Bud Newman of the Daily Business Review reported in Attorney Unlicensed in Florida Still Awarded $1 Million in Fees in Messy Probate Case on a case I first wrote about last year [click here].  Here’s an excerpt:

A Palm Beach Circuit judge has awarded a North Carolina attorney $1 million in fees for representing a wealthy Palm Beach, Fla., widow in a messy probate case even though the attorney was not licensed to practice law in Florida.

Judge Jeffrey Winikoff ruled Winston-Salem, N.C., solo practitioner William West was entitled to the fee for his work protecting and improving the financial interests of Palm Beach resident Carla Morrison in a complex probate case in 2004 and 2005.

Morrison is the widow of Pedro Morrison, who died of a heart attack in 2003 at 49 shortly after filing for a divorce, leaving an estimated $100 million estate, according to court documents. His three beneficiaries were his widow, his brother Carlos Morrison and Carlos’ son Tommy.

*     *     *     *     *

Winikoff also ruled West should get his fee despite the fact the paperwork he submitted to practice law in Florida had not yet been approved. The judge said West’s failure to get his paperwork certified on time made him an unlicensed practitioner on the date the financial settlement was signed.

Even though West "engaged in the unlicensed practice of law" throughout his representation of Morrison, "the public policy of the state of Florida would not be compromised by allowing West recovery" of his fee, the judge wrote.

Four months after the probate settlement was approved in 2005, Winikoff noted the Florida Supreme Court changed the rules on appearances by out-of-state lawyers in disputes in Florida. The Florida Bar had already recommended the change, and "the American Bar Association had authorized conduct similar to West’s since 2002," the judge wrote.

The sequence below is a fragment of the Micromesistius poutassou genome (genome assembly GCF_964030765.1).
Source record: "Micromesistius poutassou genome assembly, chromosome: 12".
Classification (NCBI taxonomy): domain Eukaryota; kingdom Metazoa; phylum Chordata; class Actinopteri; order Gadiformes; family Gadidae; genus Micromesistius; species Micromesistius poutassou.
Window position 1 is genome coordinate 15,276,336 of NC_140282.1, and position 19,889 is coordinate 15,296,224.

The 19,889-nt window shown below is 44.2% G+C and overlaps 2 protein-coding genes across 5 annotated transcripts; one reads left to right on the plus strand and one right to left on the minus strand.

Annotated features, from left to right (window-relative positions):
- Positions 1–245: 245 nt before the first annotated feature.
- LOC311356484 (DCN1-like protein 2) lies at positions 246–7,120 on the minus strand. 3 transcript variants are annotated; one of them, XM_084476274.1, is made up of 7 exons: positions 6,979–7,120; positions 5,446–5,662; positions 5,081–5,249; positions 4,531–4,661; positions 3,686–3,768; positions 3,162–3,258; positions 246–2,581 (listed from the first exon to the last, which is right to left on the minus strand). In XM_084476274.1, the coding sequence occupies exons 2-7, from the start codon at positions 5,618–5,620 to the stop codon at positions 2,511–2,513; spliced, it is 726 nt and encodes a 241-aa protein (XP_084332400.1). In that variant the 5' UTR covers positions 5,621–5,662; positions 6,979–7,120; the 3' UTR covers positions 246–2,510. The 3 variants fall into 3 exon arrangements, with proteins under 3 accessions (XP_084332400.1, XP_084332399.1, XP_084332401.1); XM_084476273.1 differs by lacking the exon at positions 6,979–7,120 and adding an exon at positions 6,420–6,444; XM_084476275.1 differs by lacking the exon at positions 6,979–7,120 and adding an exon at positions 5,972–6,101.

For those reasons, the judge ruled "there was no public policy violation that would justify" denying the fee to West.

The complicated case has another potentially bizarre twist that could have two big-name law firms battling each other over who should pay West.

West Palm Beach attorney Gerald Richman of Richman Greer Weil Brumbaugh Mirabito & Christensen, who represented West, said the total award with interest would be about $1.15 million after deducting the $41,000 he has already received. However, Richman said he may sue the Edwards Angell firm to collect some or all of West’s $1 million award.

Morrison authorized $1 million to be set aside for West and held in an Edwards Angell trust account until the fee dispute with West was resolved, Richman said. Instead, he claimed the law firm returned the money to Morrison before the dispute was resolved and she spent at least $250,000 of it on a diamond bracelet and may have spent all of it.

Palm Beach Circuit Judge Karen Martin, who presided over the probate settlement, ordered Morrison in 2006 to return the money to the Edwards Angell trust account. Richman said she has not yet done so. Richman said he will first try to get West’s money from Morrison, but if her assets — including a $90,000 monthly payment from her late husband’s estate — are legally protected from being attached, "obviously we’re going to look at the Edwards Angell firm" to try and collect the money.

"They made a mistake here," Richman said of Edwards Angell.

Lesson learned?

There are two sets of lawyers sweating bullets in this case. 

First, I was surprised to learn that an otherwise very astute out-of-state attorney (he apparently was instrumental in crafting a settlement agreement involving a complex $100 million estate) put his own $1 million fee at risk by apparently failing to file a timely pro hac vice motion.  Although these motions "should" be perfunctory in nature, as another out-of-state attorney recently learned, even something as simple as a pro hac vice motion can trip you up when you least expect it [click here].

I think everyone involved in this case probably assumes the fee-order reported on above will be appealed, so Mr. West’s $1 million pay day remains uncertain.  This poor guy is probably kicking himself for not getting that darn pro hac vice motion filed when he first stepped into the case.

Second, the Edwards Angell attorneys are probably wishing someone in accounting had stood up and said "are you kidding me??!!" before they released the $1 million in estate funds they were supposed to retain in their escrow account pending final resolution of the fee dispute.  You can just imagine how upset the trial-court judge must have been when he learned these funds had been released to the client and she in turn testified that she blew $250,000 of those funds on a diamond bracelet and "may have spent all of it."  Oops!!

Stay tooned for more . . .